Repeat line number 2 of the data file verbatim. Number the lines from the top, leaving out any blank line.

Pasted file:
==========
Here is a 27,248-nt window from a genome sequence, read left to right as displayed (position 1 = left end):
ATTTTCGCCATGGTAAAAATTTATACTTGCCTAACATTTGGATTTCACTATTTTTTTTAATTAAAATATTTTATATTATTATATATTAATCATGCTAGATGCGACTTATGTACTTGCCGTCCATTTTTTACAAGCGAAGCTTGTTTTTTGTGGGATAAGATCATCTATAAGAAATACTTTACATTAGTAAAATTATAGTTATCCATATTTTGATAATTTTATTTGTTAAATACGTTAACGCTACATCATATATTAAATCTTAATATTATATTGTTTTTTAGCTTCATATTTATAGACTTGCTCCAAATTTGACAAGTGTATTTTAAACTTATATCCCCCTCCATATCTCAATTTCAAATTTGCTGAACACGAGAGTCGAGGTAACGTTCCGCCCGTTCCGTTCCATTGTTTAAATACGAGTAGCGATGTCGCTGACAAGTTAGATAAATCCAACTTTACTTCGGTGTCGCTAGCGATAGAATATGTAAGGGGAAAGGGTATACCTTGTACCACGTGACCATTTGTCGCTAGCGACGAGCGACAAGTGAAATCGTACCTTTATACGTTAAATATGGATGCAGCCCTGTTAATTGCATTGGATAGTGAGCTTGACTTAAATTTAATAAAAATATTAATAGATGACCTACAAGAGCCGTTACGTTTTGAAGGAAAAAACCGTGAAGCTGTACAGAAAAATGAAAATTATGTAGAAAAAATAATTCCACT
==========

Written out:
ATTTTCGCCATGGTAAAAATTTATACTTGCCTAACATTTGGATTTCACTATTTTTTTTAATTAAAATATTTTATATTATTATATATTAATCATGCTAGATGCGACTTATGTACTTGCCGTCCATTTTTTACAAGCGAAGCTTGTTTTTTGTGGGATAAGATCATCTATAAGAAATACTTTACATTAGTAAAATTATAGTTATCCATATTTTGATAATTTTATTTGTTAAATACGTTAACGCTACATCATATATTAAATCTTAATATTATATTGTTTTTTAGCTTCATATTTATAGACTTGCTCCAAATTTGACAAGTGTATTTTAAACTTATATCCCCCTCCATATCTCAATTTCAAATTTGCTGAACACGAGAGTCGAGGTAACGTTCCGCCCGTTCCGTTCCATTGTTTAAATACGAGTAGCGATGTCGCTGACAAGTTAGATAAATCCAACTTTACTTCGGTGTCGCTAGCGATAGAATATGTAAGGGGAAAGGGTATACCTTGTACCACGTGACCATTTGTCGCTAGCGACGAGCGACAAGTGAAATCGTACCTTTATACGTTAAATATGGATGCAGCCCTGTTAATTGCATTGGATAGTGAGCTTGACTTAAATTTAATAAAAATATTAATAGATGACCTACAAGAGCCGTTACGTTTTGAAGGAAAAAACCGTGAAGCTGTACAGAAAAATGAAAATTATGTAGAAAAAATAATTCCACT